two, the trip, whatever. When Norma, Sam or Jean was “recognized,” what
knowing was expressed? What more did you know about these people’s
actual Self at the end of the event?You might have learned that they brought in
the Simpson account meaning $250,000 worth of revenue. Maybe
you learned that they’ve
been working here for 37 years and that now they are going to spend
time expanding their rose garden. Or was it that they had an idea
that reduced the manufacturing cycle from seven steps to four,
saving substantial costs for the company?
Most of the time what is recognized is the
generation of revenue, be it through income or cost reduction.
You hear about the sales
team winning a trip to the Boulders Resort in Arizona – when
is the last time you heard about the Finance or Human Resource
Departments getting to go? What – they don’t work as
hard? They have nothing to do with the success of the company?
Their function is totally unrelated to sales and marketing? There
are good people working in the company basement that haven’t
seen the light of day, never mind seen Arizona.
There are insightful companies who see the
value of a broader philosophy of recognition. One of my clients,
The Royal Bank of
Canada, for example, has an annual “Royal Performers Cruise” and
on that ship you will meet ‘winners’ from every department
imaginable. And that leads me to… Here is another fundamental problem with most “recognition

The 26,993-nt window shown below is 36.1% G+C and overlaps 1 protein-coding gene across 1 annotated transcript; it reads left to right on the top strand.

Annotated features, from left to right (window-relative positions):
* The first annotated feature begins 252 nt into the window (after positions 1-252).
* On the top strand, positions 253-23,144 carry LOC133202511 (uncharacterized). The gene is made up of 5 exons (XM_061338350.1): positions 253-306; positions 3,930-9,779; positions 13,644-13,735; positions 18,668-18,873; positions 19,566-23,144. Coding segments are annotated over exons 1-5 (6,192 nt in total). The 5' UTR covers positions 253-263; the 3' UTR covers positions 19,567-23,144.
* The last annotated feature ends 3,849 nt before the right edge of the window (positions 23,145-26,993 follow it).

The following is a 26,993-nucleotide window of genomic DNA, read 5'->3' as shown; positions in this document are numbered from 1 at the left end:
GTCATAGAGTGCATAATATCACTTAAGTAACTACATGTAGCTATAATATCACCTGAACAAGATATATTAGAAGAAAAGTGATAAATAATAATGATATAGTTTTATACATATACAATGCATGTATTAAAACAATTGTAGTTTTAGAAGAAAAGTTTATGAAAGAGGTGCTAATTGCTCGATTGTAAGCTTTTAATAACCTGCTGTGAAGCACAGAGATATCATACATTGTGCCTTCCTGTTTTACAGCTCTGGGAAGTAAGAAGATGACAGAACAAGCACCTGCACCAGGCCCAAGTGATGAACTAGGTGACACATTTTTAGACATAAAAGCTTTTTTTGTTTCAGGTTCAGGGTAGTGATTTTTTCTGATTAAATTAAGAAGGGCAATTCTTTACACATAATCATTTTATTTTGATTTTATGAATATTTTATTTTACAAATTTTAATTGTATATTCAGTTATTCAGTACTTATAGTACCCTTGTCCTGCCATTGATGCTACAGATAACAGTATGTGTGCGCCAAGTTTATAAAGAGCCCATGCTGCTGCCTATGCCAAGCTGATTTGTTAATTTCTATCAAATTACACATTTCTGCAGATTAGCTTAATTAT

programs.” If the majority of your recognition effort is
related to money and financial benefit to the company – and
that usually means tied exclusively to profit centers – you
run the risk of actually creating more unknowing than knowing.
In your effort to value some, you have de-cognition or de-valuing
of others. And there you have the breeding ground for dis-unity
and the breakdown of team work.
One company, in an effort to counter this very
thing, decided to “recognize” both the clerical staff and the maintenance/grounds
people for their good efforts; groups often ignored in many companies.
So on one Friday for the clerical staff they brought in Champaign
and strawberries. And for the maintenance guys they brought in
beer and pretzels! You don’t even have to capitalize the
word ‘beer’! One group saw it as re-cognition and the
other saw it as de-cognition. This was not intentional. Someone kindly thought
the maintenance guys would prefer beer. I know I would, I don’t like Champaign.
Of course it was simply a perception thing – but the fact
is one group looked like they were in First Class, the other in
Economy. The recognition didn’t unify, it actually damaged
the connection between these two vital groups and the rest of the
organization – taking us to…
Few things are more aggravating than trying
to administer a thoughtful and well intentioned recognition program
when all you get is criticism
from those you are trying to recognize. Why is that? First, let’s
just recognize that some people have dedicated their life to misery.
They win the President’s Club trip to Fiji and complain about